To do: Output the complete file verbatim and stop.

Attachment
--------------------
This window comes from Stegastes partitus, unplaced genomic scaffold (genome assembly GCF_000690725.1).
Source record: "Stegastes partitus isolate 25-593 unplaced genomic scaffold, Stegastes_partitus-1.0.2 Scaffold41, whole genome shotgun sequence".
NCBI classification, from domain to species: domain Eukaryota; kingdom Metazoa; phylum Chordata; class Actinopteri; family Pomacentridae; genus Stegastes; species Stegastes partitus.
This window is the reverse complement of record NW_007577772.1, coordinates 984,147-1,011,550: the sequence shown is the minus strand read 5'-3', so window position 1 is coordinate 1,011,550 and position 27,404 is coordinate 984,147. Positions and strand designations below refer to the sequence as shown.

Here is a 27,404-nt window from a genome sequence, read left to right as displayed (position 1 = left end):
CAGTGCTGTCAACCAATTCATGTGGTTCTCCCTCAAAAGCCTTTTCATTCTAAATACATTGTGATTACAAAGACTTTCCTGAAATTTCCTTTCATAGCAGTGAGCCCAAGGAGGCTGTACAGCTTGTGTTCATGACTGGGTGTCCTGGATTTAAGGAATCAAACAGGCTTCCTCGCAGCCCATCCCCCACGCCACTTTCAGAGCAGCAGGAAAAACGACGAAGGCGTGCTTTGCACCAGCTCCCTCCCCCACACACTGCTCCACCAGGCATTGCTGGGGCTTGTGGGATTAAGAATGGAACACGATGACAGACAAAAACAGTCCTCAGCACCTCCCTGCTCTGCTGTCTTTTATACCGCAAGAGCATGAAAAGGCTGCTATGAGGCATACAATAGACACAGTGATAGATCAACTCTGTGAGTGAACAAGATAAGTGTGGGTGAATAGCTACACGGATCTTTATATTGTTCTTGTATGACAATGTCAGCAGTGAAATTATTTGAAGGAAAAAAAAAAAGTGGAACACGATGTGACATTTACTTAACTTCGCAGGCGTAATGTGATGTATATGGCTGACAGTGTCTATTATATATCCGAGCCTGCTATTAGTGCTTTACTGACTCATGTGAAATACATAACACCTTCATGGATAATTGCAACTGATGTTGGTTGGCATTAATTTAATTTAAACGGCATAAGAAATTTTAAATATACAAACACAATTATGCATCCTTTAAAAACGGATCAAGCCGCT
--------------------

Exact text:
This window comes from Stegastes partitus, unplaced genomic scaffold (genome assembly GCF_000690725.1).
Source record: "Stegastes partitus isolate 25-593 unplaced genomic scaffold, Stegastes_partitus-1.0.2 Scaffold41, whole genome shotgun sequence".
NCBI classification, from domain to species: domain Eukaryota; kingdom Metazoa; phylum Chordata; class Actinopteri; family Pomacentridae; genus Stegastes; species Stegastes partitus.
This window is the reverse complement of record NW_007577772.1, coordinates 984,147-1,011,550: the sequence shown is the minus strand read 5'-3', so window position 1 is coordinate 1,011,550 and position 27,404 is coordinate 984,147. Positions and strand designations below refer to the sequence as shown.

Here is a 27,404-nt window from a genome sequence, read left to right as displayed (position 1 = left end):
CAGTGCTGTCAACCAATTCATGTGGTTCTCCCTCAAAAGCCTTTTCATTCTAAATACATTGTGATTACAAAGACTTTCCTGAAATTTCCTTTCATAGCAGTGAGCCCAAGGAGGCTGTACAGCTTGTGTTCATGACTGGGTGTCCTGGATTTAAGGAATCAAACAGGCTTCCTCGCAGCCCATCCCCCACGCCACTTTCAGAGCAGCAGGAAAAACGACGAAGGCGTGCTTTGCACCAGCTCCCTCCCCCACACACTGCTCCACCAGGCATTGCTGGGGCTTGTGGGATTAAGAATGGAACACGATGACAGACAAAAACAGTCCTCAGCACCTCCCTGCTCTGCTGTCTTTTATACCGCAAGAGCATGAAAAGGCTGCTATGAGGCATACAATAGACACAGTGATAGATCAACTCTGTGAGTGAACAAGATAAGTGTGGGTGAATAGCTACACGGATCTTTATATTGTTCTTGTATGACAATGTCAGCAGTGAAATTATTTGAAGGAAAAAAAAAAAGTGGAACACGATGTGACATTTACTTAACTTCGCAGGCGTAATGTGATGTATATGGCTGACAGTGTCTATTATATATCCGAGCCTGCTATTAGTGCTTTACTGACTCATGTGAAATACATAACACCTTCATGGATAATTGCAACTGATGTTGGTTGGCATTAATTTAATTTAAACGGCATAAGAAATTTTAAATATACAAACACAATTATGCATCCTTTAAAAACGGATCAAGCCGCT